The place seemed hectic, the crew was running around all over the place, I somewhat expected a long wait. It turned out to not be so bad after all. Pretty soon the two Caesar salads showed up. . . .
Yeah, two of them. The lady insisted that there were two for our table, though Adam and I both recalled not ordering one. She left it on the table anyhow. Adam took it with a shrug of the shoulders. In a moment or two our first server stopped by. We told him about the salad, thinking that someone wasn’t going to get the side they’d really ordered. He said something about maybe it being a mix-up in the kitchen then darted off. When he returned he told us, in sort of a victorious fashion, that yes indeed the kitchen had made a mistake, as if we really cared much who had bungled the order. We told him we just wanted to make sure that we’d actually get the sides we’d asked for.
I tasted the salad, it was okay, not as subtle as some Caesar’s I’ve had, but not bad.
The nearby table erupted again, this time the adults shrieking at the kids.
The meals arrived in pretty good time after that, the steaks and shrimp still sizzling. Our server kept
Here’s the thing about steak. You don’t need to be a master chef with intense knowledge of spices, herbs and other ingredients when it comes to steak. All you need for a perfect steak is the right amount of heat and to know when to stop cooking it. Add a pinch of salt and pepper and that’s it, perfection. The same can be said about grilled shrimp. A little butter and or lemon/garlic and once you get the heat and done-ness right, you’re done. There is simply no need to do anything else, at all.
Mostly because of the Malliard reaction.
Caution! Researched scientific information!
Louis-Camille Malliard was a French chemist who, in 1912, first released results of an exhaustive, yet delicious investigation into the browning of heated foods. When heat is applied to certain foods, a form of non-enzymatic browning takes place that occurs when the changes in amino acid structure reacts with a carbonyl group of sugars within that food item. Similar in many characteristics, though different at the chemical layer, from caramelization of sugar.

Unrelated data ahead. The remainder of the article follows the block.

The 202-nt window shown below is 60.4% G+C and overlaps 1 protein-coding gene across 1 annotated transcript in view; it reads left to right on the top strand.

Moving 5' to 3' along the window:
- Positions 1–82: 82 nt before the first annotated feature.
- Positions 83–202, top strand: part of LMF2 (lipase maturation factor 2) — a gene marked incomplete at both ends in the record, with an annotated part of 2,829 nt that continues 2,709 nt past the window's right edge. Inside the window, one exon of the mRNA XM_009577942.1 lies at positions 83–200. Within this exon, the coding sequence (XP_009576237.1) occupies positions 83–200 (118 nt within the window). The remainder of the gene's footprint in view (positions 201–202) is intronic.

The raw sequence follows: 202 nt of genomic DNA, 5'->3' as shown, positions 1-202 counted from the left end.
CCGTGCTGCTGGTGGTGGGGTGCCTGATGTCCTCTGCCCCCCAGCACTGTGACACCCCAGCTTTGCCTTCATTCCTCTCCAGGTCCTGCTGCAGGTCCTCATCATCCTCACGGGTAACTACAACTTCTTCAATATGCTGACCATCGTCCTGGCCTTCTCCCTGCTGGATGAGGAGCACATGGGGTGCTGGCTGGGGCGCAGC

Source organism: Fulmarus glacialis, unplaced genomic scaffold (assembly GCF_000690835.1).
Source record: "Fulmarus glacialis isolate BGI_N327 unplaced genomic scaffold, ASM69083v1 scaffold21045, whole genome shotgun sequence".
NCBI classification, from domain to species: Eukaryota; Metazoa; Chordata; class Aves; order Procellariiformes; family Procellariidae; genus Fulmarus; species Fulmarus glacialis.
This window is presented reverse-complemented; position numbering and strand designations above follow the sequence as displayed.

I don’t understand most of that either, but the bottom line is that applying heat to food actually changes not just the texture, but the taste of that food. Toast, for example, which is what I was researching when I came across this science stuff, does not taste like un-toasted bread. Not only a satisfying browning and crispy texture change, but a core taste change.
It is tempting to try to improve upon this, to put one’s personal stamp and flavor profile on steaks. We do this quite commonly with barbecued meats, sauces and rubs. However, steak just doesn’t need it. The same with shrimp/lobster. You don’t need to improve on its most basic and perfect taste.
But alas, Texas Roadhouse could not leave well enough alone. The shrimp didn’t really taste like shrimp, it was crowded out by whatever herbs and spices the joint dunked it in. The steak, cooked perfectly, tasted like it was savagely rubbed down with unnecessary flavor additives. It wasn’t awful, just completely unnecessary. Adam’s CFS had the exact same problem, too much superfluous seasoning.
Don’t get me wrong, it wasn’t a terrible meal, just a little less than it should be, a little less than it very easily could have been. After exiting, Angel added that next time she wanted a steak, we should just go back to the tried and true Ruby Tuesday’s in Festus. Or a dozen other places where the meat is better respected. The price, just over fifty bucks was fine, but no better than other places.
Adam summed it up very well later. "Went to the ol' Texas Roadhouse for dinner with the folks. Although I was feeling unimpressed with most of it as a whole, it was the Gather 'Round the Wait Staff and Get Everyone to Cheer for a Birthday that really sold me on never wanting to go there again."
The music, the noise, the stack of small service errors, just didn’t add up to expectations. I understand that some people and families like busy, active, even loud meals together, but that just isn’t us.
The nail on the head was that noisy table with the small kids. It turned out that this was the little girl’s sixth birthday meal. The staff pulled in a saddle mounted to a short saw horse, shoved the little girl on it, then gathered together and started clapping and chanting and cheering like it was a pep rally before a high school sporting event. This really snapped our tightly coiled, introverted brain springs.
Like I said, a lot of people seem to enjoy this level of raucousness, but it is just not for us.
We will not be standing in line for this in the future, there’s just no need.